About My Health Careers Internship MedBlogs Contact us
Medindia LOGIN REGISTER
Advertisement

War-Scarred Children Less Likely To Forgive And Forget

by Medindia Content Team on August 3, 2007 at 4:41 PM
Font : A-A+

War-Scarred Children Less Likely To Forgive And Forget

Tens of thousands of the estimated 250,000 child soldiers worldwide are abused or have been abused during the last decade in Africa's Great Lakes Region, according to background information in the article. Christophe Pierre Bayer, L.L.B., of University Clinic Hamburg, Germany, and colleagues conducted a study to assess the prevalence of PTSD symptoms in 169 former Ugandan and Congolese child soldiers and to examine how PTSD symptoms are associated with these children's openness to reconciliation and feelings of revenge on the person or group they consider their enemy.

The participants, age 11-18 years, were living in rehabilitation centers in Uganda and the Democratic Republic of the Congo at the time of the study in 2005.

Advertisement

Of the 169 former child soldiers interviewed, 34.9 percent met symptom criteria for PTSD. Children who showed clinically relevant symptoms of PTSD had significantly less openness to reconciliation and significantly more feelings of revenge than those with fewer symptoms.

The children reported that they had been (violently) recruited by armed forces at a young age (average, 12 years), had served an average of 38 months, and had been demobilized an average of 2.3 months before participating in this study. They reported having been exposed to a high level of potentially traumatic events (average, 11.1).
Advertisement

The most commonly reported traumatic experiences were having witnessed shooting, having witnessed someone being wounded, and having been seriously beaten. A total of 54.4 percent reported having killed someone, and 27.8 percent reported that they were forced to engage in sexual contact.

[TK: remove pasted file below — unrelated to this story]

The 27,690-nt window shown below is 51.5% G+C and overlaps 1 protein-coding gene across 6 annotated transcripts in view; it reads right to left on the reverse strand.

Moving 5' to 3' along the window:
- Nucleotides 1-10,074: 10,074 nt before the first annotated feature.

"The results of this study cannot determine whether openness to reconciliation and fewer feelings of revenge are inner personal characteristics that prevent PTSD symptoms or whether PTSD symptoms mediate the openness to reconciliation and feelings of revenge. However, our findings indicate that mental distress and mental illness, namely, symptoms of PTSD, are associated with war-affected children's attitudes toward reconciliation and could therefore impose barriers to sustainable and long-term peace building.

Hence, the results of this study support the need to fulfill the obligation under the United Nations Convention on the Rights of the Child to promote psychological recovery for war-affected children, such as child soldiers," the authors conclude.

Source: Eurekalert
LIN/B
Advertisement

Advertisement
News A-Z
A B C D E F G H I J K L M N O P Q R S T U V W X Y Z
News Category
What's New on Medindia
Goji Berries May Protect Against Age-Related Vision Loss
Tapping — A Proven Self-Applied Stress Intervention
Black Pepper as Preventive Measure Against Omicron
View all

Medindia Newsletters Subscribe to our Free Newsletters!
Terms & Conditions and Privacy Policy.

More News on:
Height and Weight-Kids 

Recommended Reading
First Drug for Post-traumatic Stress Disorder
Molecular mechanism that governs the formation of fears stemming from traumatic events....

Disclaimer - All information and content on this site are for information and educational purposes only. The information should not be used for either diagnosis or treatment or both for any health related problem or disease. Always seek the advice of a qualified physician for medical diagnosis and treatment. Full Disclaimer

© All Rights Reserved 1997 - 2022

This site uses cookies to deliver our services. By using our site, you acknowledge that you have read and understand our Cookie Policy, Privacy Policy, and our Terms of Use
open close
CONSULT A DOCTOR
I have read and I do accept terms of use - Telemedicine

Advantage Medindia: FREE subscription for 'Personalised Health & Wellness website with consultation' (Value Rs.300/-)